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Apr 25, 2012 02:49 PM

on a mission for ricotta that tastes like ricotta in Denver

Hello foodies,

I just returned from Bologna where I was amazed at how fantastic the fresh ricotta is there. I am now on a mission to find the closest thing in Denver. Does anyone have suggestions where I could get the next best thing here? I'm also planning on making my own, but at the moment I would also like to find a place where I can purchase almost-the-real-thing.

And a tip for anyone who decides to pay $17 to buy Parmalat online, thinking "Italian" milk will yield truer results for homemade ricotta: don't-- it's made in the US. Damn!!!

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  1. You could try Tony's Market, Marcyzk's Fine Foods, or possibly Parisi.

    Making ricotta couldn't be simpler. I take 4 cups half & half, bring to 190 degrees, remove from the heat and stir in 3 tbsp vinegar. Let it sit for 5 minutes, then strain through cheesecloth, keeping the whey for another use (it's great in bread). Let it continue to drain for up to 15 min, then put in a bowl & stir in heavy cream until it's the consistency you want. You can add a little salt if you wish. Otherwise use immediately or put in the fridge for up to 2-3 days. (I never have any leftover to refrigerate) It usually yields 1-2 cups depending on the day.

    6 Replies
    1. re: jcattles

      Thank you for the suggestions, and the recipe! They are highly appreciated, and I can't wait to try the recipe. I am still on a quest to buy Italian milk for the homemade version, but I'll give it a go with what's at hand in the meantime. Thanks!

      1. re: mampara

        I'm not sure where you'd be able to find Italian milk, I can't imagine that customs would even let it in the country with all the restrictions on food. Good luck, I hope you find it!! I'm not trying to be rude, I'm truly curious...can I ask why you're stuck on getting Italian milk? I understand wanting the "authentic" ricotta but I don't see why you wouldn't use the best ingredients you can find locally. Milk shipped from Italy won't be nearly as fresh as what you could get from a dairy farm down the road. I'm just wondering if you were able to go to a dairy farm or a cheesemaker such as Haystack & get fresh milk from them if it would make a better ricotta than store bought milk.. I know it's hard to find a dairy that will sell unpasteurized milk these days but if you could use the same milk they use, it just might compare with the ricotta you had in Italy.

        1. re: jcattles

          I think I'm stuck on it because fresh ricotta in Italy tastes different to me than fresh ricotta in the US; I know for a fact that the milk tastes different in Italy (and Spain for that matter) than in the US, so I assumed that accounted for the variance in taste of ricotta. (Perhaps the difference is pasteurization or the way milk is treated in this country?) It may not be the reason; I don't know the other variables. I suppose I should just look for the best local milk that I can in my cheese-making quest at present.

          Where is Haystack, please? I would love to find a place to buy fresh milk as my Italian milk quest has been a bust so far. Thanks for your thoughts!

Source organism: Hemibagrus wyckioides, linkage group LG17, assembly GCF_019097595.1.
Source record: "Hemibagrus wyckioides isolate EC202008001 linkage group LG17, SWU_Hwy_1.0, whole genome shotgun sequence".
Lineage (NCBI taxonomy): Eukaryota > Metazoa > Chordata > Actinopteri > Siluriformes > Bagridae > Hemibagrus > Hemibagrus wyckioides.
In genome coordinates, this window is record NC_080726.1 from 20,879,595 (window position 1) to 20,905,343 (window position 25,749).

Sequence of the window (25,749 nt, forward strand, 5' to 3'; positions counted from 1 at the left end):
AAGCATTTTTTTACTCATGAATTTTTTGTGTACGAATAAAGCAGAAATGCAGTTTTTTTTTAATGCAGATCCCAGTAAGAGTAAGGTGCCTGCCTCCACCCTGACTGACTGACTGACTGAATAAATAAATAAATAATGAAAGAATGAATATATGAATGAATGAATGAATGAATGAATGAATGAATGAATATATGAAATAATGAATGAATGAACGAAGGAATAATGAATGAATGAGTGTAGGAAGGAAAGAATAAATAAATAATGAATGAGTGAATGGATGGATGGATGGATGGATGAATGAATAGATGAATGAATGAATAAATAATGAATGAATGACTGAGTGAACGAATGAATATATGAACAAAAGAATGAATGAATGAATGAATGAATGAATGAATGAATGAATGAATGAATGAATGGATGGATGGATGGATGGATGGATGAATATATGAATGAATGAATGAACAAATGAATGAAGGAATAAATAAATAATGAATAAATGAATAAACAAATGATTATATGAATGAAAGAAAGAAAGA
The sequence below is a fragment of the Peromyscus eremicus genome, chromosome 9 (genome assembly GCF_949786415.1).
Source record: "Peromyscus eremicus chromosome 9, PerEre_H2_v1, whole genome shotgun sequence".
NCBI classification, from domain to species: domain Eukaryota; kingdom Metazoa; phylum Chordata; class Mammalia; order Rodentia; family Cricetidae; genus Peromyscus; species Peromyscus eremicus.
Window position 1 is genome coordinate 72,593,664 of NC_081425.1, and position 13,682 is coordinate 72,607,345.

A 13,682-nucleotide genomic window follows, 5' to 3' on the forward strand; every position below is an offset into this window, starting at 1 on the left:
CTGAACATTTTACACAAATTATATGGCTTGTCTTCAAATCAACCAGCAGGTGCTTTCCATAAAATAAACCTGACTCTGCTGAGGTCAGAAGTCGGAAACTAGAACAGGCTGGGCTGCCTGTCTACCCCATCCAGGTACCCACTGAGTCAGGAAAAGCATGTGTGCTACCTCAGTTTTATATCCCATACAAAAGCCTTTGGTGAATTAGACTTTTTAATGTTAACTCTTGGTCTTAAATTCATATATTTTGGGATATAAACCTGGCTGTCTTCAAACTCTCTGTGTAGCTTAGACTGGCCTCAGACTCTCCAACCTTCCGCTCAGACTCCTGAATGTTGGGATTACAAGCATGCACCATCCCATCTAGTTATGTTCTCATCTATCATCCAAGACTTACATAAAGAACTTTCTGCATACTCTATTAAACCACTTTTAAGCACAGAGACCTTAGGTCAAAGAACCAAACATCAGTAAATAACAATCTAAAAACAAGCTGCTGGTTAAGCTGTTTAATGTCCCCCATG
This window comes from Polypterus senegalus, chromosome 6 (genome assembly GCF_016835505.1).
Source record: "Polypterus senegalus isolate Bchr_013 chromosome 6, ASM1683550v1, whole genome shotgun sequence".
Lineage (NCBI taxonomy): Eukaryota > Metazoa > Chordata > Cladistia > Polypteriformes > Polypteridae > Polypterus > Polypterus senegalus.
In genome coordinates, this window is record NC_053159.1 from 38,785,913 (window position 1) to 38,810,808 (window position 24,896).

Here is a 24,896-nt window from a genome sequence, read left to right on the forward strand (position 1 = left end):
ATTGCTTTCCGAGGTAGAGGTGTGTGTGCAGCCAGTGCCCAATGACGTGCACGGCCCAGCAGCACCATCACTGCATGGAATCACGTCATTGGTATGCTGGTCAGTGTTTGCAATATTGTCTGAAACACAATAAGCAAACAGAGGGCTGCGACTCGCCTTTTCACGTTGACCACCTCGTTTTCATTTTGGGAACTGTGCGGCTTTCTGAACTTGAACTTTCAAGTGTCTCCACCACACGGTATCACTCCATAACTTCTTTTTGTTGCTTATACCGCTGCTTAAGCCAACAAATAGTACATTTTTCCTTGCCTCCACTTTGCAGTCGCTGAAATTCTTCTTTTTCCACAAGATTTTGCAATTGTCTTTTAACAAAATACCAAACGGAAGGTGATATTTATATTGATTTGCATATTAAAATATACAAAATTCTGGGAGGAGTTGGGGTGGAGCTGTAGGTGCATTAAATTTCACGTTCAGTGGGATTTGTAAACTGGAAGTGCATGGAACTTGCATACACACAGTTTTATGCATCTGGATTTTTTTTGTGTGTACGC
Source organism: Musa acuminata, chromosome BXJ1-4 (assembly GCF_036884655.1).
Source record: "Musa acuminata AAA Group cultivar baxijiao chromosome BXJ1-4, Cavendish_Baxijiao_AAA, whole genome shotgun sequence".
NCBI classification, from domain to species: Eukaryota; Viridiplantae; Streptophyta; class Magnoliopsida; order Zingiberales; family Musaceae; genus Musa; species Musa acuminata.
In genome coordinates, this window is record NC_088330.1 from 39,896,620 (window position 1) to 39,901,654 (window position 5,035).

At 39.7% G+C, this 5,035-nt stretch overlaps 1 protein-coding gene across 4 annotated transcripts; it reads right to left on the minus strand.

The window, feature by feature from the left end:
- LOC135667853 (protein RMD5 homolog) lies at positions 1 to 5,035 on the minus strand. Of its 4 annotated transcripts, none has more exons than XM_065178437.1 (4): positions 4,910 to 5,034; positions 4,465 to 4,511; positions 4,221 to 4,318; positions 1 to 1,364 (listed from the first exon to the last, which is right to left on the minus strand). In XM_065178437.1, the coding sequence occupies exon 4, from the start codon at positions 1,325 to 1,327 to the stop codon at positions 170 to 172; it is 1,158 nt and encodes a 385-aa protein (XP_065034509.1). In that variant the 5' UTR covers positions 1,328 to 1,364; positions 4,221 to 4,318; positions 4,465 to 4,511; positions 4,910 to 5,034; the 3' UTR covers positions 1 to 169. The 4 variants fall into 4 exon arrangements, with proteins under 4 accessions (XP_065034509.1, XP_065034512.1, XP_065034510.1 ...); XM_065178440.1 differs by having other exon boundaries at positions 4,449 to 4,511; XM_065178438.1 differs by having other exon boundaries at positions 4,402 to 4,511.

Ms. Mampara

          1. re: mampara

            I'm not sure if they sell milk or make ricotta but their chevre is outstanding


            You can purchase a "share" of a cow or goat to get fresh milk, here's a link to various dairys in the state


            1. re: jcattles

              Cool, thank you for the links. I will have to make a drive and visit the farms. All my best.

      2. re: jcattles

        I use fresh squeezed lemon juice for my acid. I love the taste it puts in the ricotta. And, ricotta IS the easiest thing to make!!! You can play with the milk mixture - I do half whole milk and half 1/2 and 1/2. It's plenty rich and creamy as it is. There is a wonderful local lady who makes a fantastic raspberry jalepeno jam - put on top of some ricotta and it is amazing.

      3. I'd try The Truffle in Denver. They get great real ricotta.

        I agree with jcattles about the quest for Italian milk. Good quality milk and proper process will yield a quality result.

        Fruition Farns' sheep ricotta is the best around.

        4 Replies
        1. re: caviar_and_chitlins

          Sheep ricotta? Okay, this I have to try!! What a fantastic tip. And I'll have to check out the Truffle as well. Thank you caviar and chitlins! ms. mampara

          1. re: mampara

            You're welcome- the sheep's milk ricotta is deeelicious, and since it's a little fattier than cow's milk, it has that creamy and not grainy quality that industrial cow's milk (domestic) can have.

            And yes, you should indeed check out the Truffle for all your europhile needs!n

            1. re: caviar_and_chitlins

              Sheep's milk cheese is my absolute favorite, so this will be quite a discovery. Any thoughts on how I can purchase from the farm you mentioned? I googled them and didn't find a customer interface, though I did locate a related restaurant (also not the right way to purchase for home consumption). Many thanks!

              1. re: mampara

                They retail through the Truffle! It's a small farm/dairy, so keep that in mind regarding seasonailty and availability, but the folks at the Truffle can provide more exact info than I can.